At least nobody died today

2014-02-12 17:51

Against the backdrop of a puerile publicity stunt and the widespread political thuggery on display today, it was – weirdly – the South African police who emerged as the real heroes.

In fact, it was almost impossible to believe that these officers belonged to the same murderously incompetent police force that South Africans have become accustomed to reading about.

The cops were cool, well-organised and, most importantly, non-confrontational. (That said, they were probably assisted in being non-confrontational by the fact that few of them carried shotguns and rubber bullets).

In the next few days, questions will certainly be asked about the fact that ANC supporters were openly carrying bricks, sticks and knobkerries within plain view of the police. The supporters waved their weapons for all media to see and record.

But the police had a laissez faire attitude, which left ANC supporters to get on with running up and down in front of Luthuli House, singing and carrying their bricks peacefully.

The police did not, however, compromise on their roadblocks.

These were at the intersections along which the DA’s march route lay.

In effect, the SAPS created two guarded corridors, three city blocks apart. One was for the DA and the other the ANC.

It must have become clear to senior police officers that there was no way the DA could proceed to their planned destination, Beyers Naude Square, a stone’s throw from Luthuli House.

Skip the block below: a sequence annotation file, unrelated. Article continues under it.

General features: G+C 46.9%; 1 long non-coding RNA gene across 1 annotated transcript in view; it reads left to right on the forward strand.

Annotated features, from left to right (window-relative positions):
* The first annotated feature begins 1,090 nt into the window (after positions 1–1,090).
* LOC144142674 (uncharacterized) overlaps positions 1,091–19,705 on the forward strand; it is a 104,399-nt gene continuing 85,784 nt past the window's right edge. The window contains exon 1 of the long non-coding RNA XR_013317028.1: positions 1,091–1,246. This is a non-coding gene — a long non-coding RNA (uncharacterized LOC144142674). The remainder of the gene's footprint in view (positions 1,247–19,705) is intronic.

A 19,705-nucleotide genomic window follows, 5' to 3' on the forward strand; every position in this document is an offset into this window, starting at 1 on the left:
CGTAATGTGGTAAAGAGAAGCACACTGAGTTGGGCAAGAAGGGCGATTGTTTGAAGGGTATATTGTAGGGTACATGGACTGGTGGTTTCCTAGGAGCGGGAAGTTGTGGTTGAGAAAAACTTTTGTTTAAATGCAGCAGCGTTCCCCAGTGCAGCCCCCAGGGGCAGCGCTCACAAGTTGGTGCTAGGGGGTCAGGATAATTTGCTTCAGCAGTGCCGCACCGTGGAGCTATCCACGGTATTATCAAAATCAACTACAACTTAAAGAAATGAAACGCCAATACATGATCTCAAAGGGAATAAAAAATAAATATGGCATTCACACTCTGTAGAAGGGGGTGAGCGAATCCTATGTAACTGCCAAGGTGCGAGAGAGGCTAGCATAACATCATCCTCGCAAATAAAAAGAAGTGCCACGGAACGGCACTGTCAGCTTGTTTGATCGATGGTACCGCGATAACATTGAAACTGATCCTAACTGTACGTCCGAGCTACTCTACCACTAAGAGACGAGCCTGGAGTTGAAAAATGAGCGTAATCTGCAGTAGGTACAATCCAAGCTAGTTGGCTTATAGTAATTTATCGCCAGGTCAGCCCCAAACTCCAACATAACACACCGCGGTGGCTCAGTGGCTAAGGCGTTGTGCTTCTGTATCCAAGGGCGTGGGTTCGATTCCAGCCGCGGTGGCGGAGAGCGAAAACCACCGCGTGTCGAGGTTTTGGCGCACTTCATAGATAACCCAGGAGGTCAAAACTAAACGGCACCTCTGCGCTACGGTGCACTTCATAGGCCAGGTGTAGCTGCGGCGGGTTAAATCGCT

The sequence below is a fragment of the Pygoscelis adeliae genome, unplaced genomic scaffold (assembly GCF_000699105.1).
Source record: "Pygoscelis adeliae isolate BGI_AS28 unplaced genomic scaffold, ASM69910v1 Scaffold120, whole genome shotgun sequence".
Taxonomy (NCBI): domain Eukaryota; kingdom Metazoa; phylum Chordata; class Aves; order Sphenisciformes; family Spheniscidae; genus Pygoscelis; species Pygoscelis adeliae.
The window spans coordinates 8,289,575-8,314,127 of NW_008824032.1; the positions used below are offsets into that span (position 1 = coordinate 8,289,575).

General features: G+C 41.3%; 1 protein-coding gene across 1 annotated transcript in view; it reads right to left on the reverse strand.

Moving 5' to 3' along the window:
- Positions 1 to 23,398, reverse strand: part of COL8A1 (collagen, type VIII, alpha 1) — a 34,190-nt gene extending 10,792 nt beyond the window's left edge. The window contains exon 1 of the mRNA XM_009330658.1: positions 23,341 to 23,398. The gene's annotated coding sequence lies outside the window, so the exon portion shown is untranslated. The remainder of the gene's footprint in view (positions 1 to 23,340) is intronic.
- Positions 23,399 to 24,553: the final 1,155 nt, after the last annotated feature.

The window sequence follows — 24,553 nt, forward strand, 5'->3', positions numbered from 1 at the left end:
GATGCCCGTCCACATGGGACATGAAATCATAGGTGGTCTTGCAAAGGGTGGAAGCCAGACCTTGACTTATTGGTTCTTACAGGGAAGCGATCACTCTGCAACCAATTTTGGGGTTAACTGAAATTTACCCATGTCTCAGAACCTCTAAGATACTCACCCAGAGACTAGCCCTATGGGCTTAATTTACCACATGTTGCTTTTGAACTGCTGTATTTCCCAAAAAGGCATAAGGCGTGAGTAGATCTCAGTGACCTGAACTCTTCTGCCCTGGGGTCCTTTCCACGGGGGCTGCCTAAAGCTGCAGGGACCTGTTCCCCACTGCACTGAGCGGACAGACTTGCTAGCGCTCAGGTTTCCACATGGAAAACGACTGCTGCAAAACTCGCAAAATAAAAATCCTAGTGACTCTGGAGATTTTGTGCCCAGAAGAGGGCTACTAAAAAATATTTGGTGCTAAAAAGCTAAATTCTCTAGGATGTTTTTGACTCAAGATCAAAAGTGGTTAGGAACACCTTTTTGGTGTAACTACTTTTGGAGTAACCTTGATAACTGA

It was already filled with ANC members hours before the march had started.

DA leader Helen Zille would later tweet that they took the SAPS’s advice not to proceed to Beyers Naude Square in order “to avoid a blood bath”.

Sage advice, as bleak as it may sound to proponents of a constitutional democracy.

But it was the police’s quick reaction to being flanked by ANC supporters eager to get at the DA that proved their high level of organisation.

As the DA supporters convened a few blocks from Luthuli House, the police came face to face with ANC supporters who were already the throwing stones that they had earlier shown off to the media. But the would-be blood bath was quickly shut down by the police.

Mere minutes after the rocks and petrol bombs began flying, scores of police officers rushed to secure the line at the point where it was being tested. An officer was seen talking to one of the ANC leaders, asking him to calm the supporters down. This was also done in a calm fashion and handshakes were exchanged.

Minutes after this brief flare-up of tension, calm was restored.

Those who argue that the constitutional rights of the DA were violated probably have a strong argument.

But at least nobody died today. And given the current state of play in South Africa, that is something to be thankful for.

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